The Jockey's Journal: Plenty in the frame for the Flat jockey’s championship

The Jockey's Journal: Plenty in the frame for the Flat jockey’s championship

A big talking point amongst the jockeys this week has been Ryan Moore’s injury throwing the Flat jockey’s championship up in the air.

Moore is set to miss both the King George VI and Queen Elizabeth Stakes at Ascot on this Saturday, plus the five-day Glorious Goodwood meeting the following week.

With 51 victories this season, Moore is the narrow leader, but his injury brings maybe five or six names back into the picture.

You’ve got Richard Hughes of course, although by the sounds of it he might even pack up before the end of the season to pursue his career as a trainer. Paul Hanagan is another in the frame, then there’s Irishman Graham Lee, Silvestre de Sousa and William Buick.

I’ve known Graham Lee and Silvestre for quite some time. Silvestre comes from Brazil and when he first came over here he was as hungry as anything.

He’s naturally light, he’s a very strong rider and he has also built up a lot of good contacts over the years, and I definitely think Silvestre is a name that will be up there near the top two.

Graham, again, I know from his jumping and he is very dedicated. He’s only been on the Flat scene for a short while, maybe five seasons or so, but when he gets something between his teeth it’s very hard to take it back from him.

If he’s in the firing line late on, I wouldn’t be backing against him – he’s very into his fitness and health, plus he has a driver, and all these things add up to what you need to be a champion jockey.

Irishman Graham Lee is in the frame Irishman Graham Lee is in the frame

William Buick might find himself a bit tied up when he goes out to Dubai and America, and Paul might be in the same boat – he’ll find himself stationed abroad later in the season too.

I think the Flat championship will definitely come down to the last two months of the season, and my money’s on Silvestre or Graham to make their mark.

As for me, last Monday my week started on a bit of a downer. I was at Wolverhampton – I had to go there for trainer Simon West, but his horse had a weight issue so I ended up only having two rides.

Simon said to me at around 11.20am that I could go to Wetherby for an evening ride at 7.55 if I wanted, but it was a bit late in the day because we generally have to let all our trainers know what our plans are by 10am at the latest.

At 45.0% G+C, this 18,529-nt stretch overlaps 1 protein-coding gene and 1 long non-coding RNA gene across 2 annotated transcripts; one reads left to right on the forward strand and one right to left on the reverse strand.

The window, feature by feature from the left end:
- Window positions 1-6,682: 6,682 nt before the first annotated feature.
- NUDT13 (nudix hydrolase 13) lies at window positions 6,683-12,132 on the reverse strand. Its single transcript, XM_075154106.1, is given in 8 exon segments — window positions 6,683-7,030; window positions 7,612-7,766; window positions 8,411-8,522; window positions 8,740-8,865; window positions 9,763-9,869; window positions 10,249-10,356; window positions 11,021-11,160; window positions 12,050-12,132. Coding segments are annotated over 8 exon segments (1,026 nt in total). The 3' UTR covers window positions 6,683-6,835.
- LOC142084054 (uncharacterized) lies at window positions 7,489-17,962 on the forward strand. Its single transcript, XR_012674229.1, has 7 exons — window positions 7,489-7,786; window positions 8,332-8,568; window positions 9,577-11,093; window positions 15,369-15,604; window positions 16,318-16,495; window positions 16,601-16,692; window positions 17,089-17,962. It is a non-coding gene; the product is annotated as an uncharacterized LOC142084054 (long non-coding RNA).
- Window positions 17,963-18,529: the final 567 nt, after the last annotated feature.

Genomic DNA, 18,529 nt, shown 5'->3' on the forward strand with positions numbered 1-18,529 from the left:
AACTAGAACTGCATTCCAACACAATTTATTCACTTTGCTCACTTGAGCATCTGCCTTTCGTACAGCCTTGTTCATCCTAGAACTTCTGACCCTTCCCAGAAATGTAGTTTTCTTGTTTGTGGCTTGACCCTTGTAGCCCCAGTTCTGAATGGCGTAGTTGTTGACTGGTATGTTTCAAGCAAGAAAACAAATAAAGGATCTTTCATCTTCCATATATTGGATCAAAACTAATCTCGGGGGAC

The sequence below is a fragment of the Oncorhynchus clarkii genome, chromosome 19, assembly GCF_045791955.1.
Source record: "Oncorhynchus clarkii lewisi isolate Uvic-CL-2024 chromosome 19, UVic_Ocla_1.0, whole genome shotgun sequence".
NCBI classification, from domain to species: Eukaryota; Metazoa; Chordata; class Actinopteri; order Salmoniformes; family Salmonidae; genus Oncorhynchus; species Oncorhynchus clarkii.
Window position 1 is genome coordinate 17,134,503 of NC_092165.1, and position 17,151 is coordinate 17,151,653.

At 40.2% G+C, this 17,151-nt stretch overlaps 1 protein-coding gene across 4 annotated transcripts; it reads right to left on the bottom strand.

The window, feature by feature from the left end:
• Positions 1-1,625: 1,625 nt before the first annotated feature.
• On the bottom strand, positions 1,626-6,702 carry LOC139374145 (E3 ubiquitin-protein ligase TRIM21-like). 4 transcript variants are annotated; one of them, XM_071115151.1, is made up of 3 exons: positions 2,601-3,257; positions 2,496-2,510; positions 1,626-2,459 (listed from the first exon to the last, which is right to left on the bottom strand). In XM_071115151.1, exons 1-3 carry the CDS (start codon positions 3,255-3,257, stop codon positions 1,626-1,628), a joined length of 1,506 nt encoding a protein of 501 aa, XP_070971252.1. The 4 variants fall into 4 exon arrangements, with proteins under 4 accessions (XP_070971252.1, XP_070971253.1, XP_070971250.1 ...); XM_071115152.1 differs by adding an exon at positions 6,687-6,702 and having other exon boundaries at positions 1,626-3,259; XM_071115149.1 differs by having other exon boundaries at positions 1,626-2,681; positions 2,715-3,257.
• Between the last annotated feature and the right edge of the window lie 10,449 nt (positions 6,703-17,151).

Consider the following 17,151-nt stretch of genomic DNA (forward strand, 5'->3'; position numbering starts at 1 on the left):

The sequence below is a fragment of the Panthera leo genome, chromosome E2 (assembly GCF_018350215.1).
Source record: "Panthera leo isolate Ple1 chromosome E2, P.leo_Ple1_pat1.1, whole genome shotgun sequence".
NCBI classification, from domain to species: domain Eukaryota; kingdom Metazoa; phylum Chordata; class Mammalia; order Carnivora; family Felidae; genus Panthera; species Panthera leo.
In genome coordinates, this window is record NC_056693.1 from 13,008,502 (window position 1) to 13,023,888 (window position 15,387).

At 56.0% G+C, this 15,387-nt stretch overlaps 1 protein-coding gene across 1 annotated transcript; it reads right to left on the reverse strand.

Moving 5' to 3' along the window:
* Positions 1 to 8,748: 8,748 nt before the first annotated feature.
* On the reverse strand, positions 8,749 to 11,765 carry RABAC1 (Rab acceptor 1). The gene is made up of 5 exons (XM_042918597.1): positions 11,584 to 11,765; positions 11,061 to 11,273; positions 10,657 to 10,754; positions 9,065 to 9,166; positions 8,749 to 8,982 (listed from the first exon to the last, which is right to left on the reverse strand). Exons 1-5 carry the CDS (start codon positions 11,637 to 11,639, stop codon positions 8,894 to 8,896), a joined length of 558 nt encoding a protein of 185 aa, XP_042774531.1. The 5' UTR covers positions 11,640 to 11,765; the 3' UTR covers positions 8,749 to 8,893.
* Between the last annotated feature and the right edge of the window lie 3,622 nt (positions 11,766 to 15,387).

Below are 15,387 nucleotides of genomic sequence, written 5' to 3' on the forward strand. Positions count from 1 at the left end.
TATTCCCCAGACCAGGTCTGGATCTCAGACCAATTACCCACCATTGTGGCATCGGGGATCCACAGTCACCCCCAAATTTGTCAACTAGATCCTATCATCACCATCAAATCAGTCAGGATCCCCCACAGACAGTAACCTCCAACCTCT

That horse in Wetherby ended up winning the 7.55 so I missed out on a winner because I’d already committed to the day at Wolverhampton.

And things didn’t get any better for me on Tuesday – John Mackie wanted me to ride a horse for him and I was on it for about 10 seconds before Joe Fanning became available. He had ridden the horse before and had won on it too, so they put him back on it.

He went on to win on it again at Thirsk, so I was down two winners in the space of two days. They say these things come in threes, and I committed to going to Catterick – riding on the Flats – on Wednesday for Jo Hughes, who has been supporting me a lot this summer.

But with that, I had to hop off a mare that I’d already ridden and won on before, and sure enough it won, meaning for three days running, misfortune cost me a winner.

As you can imagine, I wasn’t in great form come Thursday, but as you get older you learn to deal with these things as a jockey, and my patience was rewarded as my luck changed on Friday.

I was at Nottingham in the morning and I rode a nice two-year-old before going to Pontefract for another three races.

Paul Midgely – a trainer and friend of mine in north Yorkshire – was kind enough to put me on one of his sprinters at Pontefract for a five furlong sprint, which I went and won.

It was a good pot too so I clawed back the money I missed out on early in the week in one swoop. That was the fourth year in a row Paul Midgely has won that race, so fair play to him.


  • Flintshire, each-way in the King George, 3:50 at Ascot on Saturday
  • Whitman to win at Newmarket in the 6:40 on Friday